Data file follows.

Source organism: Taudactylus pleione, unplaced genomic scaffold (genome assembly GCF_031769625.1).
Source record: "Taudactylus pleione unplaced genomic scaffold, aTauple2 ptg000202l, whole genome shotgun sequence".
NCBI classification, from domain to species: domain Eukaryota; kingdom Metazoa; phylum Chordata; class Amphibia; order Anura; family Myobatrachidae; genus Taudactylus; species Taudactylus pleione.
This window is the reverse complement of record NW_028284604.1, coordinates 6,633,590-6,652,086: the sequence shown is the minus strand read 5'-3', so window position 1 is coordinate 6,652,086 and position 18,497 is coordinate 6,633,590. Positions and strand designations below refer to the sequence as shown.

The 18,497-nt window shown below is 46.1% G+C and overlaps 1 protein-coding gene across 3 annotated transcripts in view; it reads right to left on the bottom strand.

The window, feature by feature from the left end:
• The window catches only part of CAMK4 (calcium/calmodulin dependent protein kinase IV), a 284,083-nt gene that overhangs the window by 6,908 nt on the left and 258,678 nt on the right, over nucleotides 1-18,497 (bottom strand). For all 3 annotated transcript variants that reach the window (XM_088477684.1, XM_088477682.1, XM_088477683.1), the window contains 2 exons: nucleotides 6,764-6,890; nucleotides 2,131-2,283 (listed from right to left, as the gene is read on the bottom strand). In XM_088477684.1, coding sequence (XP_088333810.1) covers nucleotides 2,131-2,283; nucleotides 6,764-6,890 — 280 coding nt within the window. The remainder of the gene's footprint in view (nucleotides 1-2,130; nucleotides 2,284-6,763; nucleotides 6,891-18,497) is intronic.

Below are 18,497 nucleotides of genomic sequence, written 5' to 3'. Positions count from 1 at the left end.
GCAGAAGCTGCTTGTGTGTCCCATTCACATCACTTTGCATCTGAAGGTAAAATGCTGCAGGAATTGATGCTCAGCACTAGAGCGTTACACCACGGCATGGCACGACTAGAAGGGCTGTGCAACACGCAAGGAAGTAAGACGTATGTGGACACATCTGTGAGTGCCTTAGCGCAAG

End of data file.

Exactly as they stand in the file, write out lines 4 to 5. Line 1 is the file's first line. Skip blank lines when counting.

This window is the reverse complement of record NW_028284604.1, coordinates 6,633,590-6,652,086: the sequence shown is the minus strand read 5'-3', so window position 1 is coordinate 6,652,086 and position 18,497 is coordinate 6,633,590. Positions and strand designations below refer to the sequence as shown.

The 18,497-nt window shown below is 46.1% G+C and overlaps 1 protein-coding gene across 3 annotated transcripts in view; it reads right to left on the bottom strand.